While nobody knows exactly who was responsible for the internet outrage last Friday, business risk intelligence firm FlashPoint released a preliminary analysis of the attack agains Dyn DNS, and found that it was likely the work of "script kiddies" or amateur hackers -- as opposed to state-sponsored actors. TechCrunch reports: Aside from suspicion falling on Russia, various entities have also claimed or implied responsibility for the attack, including a hacking group called the New World Hackers and -- bizarrely -- WikiLeaks, which put a (perhaps joke) tweet suggesting some of its supporters might be involved. FlashPoint dubs these claims "dubious" and "likely to be false," and instead comes down on the side of the script kidding theory. Its reasoning is based on a few factors, including a detail it unearthed during its investigation of the attack: namely that the infrastructure used in the attack also targeted a well-known video game company. The attack on Dyn DNS was powered in part by a botnet of hacked DVRs and webcams known as Mirai. The source code for the malware that controls this botnet was put on Github earlier this month. And FlashPoint also notes that the hacker who released Mirai is known to frequent a hacking forum called hackforums[.]net. That circumstantial evidence points to a link between the attack and users and readers of the English-language hacking community, with FlashPoint also noting the forum has been known to target video games companies. It says it has "moderate confidence" about this theory. The firm also argues that the attacks do not seem to have been financially or politically motivated -- given the broad scope of the targets, and the lack of any attempts to extort money. Which just leaves the most likely being motivation to show off skills and disrupt stuff. Aka, script kiddies.

Noisy Coworkers And Other Sounds Are Top Distraction in Workplace, Study Says - Wed Oct 26 19:39:54 2016

Sounds, especially those made by other humans, have ranked as the top distraction in the workplace, according to design expert Alan Hedge of Cornell. A staggering 74 percent of workers say they face "many" instances of disturbances and distractions from noise. Hedge says the noise is generally coming from another person, though it's much more disturbing when it's a machine that is making it. NPR reports: The popularity of open offices has exacerbated the problem. The University of California's Center for the Built Environment has a study showing workers are happier when they are in enclosed offices and less likely to take sick days. This does not bode well for some workers facing cold and flu season, when hacking coughs make the rounds. [...] Rue Dooley, an adviser at the Society for Human Resource Management, says HR professionals often call in, asking how to manage co-worker complaints about various bodily noises.

Repeat Infringers Can Be Mere Downloaders, Court Rules - Wed Oct 26 18:56:35 2016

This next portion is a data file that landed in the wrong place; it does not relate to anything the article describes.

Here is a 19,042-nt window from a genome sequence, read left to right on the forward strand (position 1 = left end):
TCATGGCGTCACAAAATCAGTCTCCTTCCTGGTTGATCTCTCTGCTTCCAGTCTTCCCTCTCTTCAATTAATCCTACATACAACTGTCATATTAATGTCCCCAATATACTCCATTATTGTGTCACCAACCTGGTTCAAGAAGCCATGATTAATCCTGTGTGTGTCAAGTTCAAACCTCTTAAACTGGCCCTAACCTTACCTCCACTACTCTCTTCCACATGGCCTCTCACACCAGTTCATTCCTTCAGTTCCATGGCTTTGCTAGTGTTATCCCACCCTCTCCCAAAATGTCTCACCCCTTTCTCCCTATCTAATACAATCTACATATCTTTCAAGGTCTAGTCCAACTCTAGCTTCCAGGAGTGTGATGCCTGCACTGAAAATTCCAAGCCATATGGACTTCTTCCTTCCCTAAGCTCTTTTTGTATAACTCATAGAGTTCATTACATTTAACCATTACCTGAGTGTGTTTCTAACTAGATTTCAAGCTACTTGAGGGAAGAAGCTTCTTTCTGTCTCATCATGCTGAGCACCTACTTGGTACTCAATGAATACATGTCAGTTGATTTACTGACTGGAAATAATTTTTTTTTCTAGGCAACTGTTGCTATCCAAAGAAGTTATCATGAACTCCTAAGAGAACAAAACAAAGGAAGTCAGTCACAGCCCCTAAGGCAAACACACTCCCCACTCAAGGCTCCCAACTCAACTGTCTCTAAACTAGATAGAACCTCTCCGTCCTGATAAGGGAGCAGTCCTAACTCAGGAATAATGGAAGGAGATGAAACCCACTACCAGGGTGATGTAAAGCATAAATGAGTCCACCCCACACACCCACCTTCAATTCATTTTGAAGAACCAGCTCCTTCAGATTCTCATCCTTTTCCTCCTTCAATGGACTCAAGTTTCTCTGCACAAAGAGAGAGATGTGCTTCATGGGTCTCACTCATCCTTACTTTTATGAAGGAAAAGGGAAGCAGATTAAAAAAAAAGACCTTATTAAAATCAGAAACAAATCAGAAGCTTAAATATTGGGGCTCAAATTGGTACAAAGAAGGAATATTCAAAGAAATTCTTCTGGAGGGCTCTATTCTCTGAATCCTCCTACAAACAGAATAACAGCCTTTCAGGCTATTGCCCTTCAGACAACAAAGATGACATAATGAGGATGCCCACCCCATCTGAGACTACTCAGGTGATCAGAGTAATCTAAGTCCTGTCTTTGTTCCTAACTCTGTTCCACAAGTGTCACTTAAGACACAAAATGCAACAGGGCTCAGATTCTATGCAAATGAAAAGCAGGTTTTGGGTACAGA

A 10-year-old copyright case has prompted an interesting opinion from a US appeals court. In determining the nature of a "repeat infringer" (which service providers must terminate to retain safe harbor), the court found these could be people who simply download infringing content for personal use. The case was filed by recording labels EMI and Capitol against the since long defunct music service MP3Tunes nearly a decade ago. The site allowed, among other things, the ability to store MP3 files and then play it remotely on other devices. The site also allowed users to search for MP3 files online and add them to MP3Tunes service. This is what the recording labels had a problem with, and they sued the site and the owner. TorrentFreak adds: The case went to appeal and yesterday the 2nd Circuit Court of Appeals handed down an opinion that should attract the attention of service providers and Internet users alike. The most interesting points from a wider perspective cover the parameters which define so-called 'repeat infringers.' [...] Noting that the District Court in the MP3Tunes case had also defined a 'repeat infringer' as a user who posts or uploads infringing content "to the Internet for the world to experience or copy", the Court of Appeals adds that the same court determined that a mere downloader of infringing content could not be defined as a repeat infringer "that internet services providers are obligated to ban from their websites." According to the Court of Appeal, that definition was too narrow. "We reject this definition of a 'repeat infringer,' which finds no support in the text, structure, or legislative history of the DMCA. Starting with the text, we note that the DMCA does not itself define 'repeat infringers'," the opinion reads. Noting that 'repeat' means to do something "again or repeatedly" while an 'infringer' is "[s]omeone who interferes with one of the exclusive rights of a copyright," the Court of Appeals goes on to broaden the scope significantly. [...] The notion that the term 'repeat infringer' can now be applied to anyone who knowingly (or unknowingly) downloads infringing content on multiple occasions is likely to set pulses racing. How it will play out in practical real-world scenarios will remain to be seen, but it's certainly food for thought.

Apple To Help Viewers Discover TV Shows Through an App - Wed Oct 26 18:15:20 2016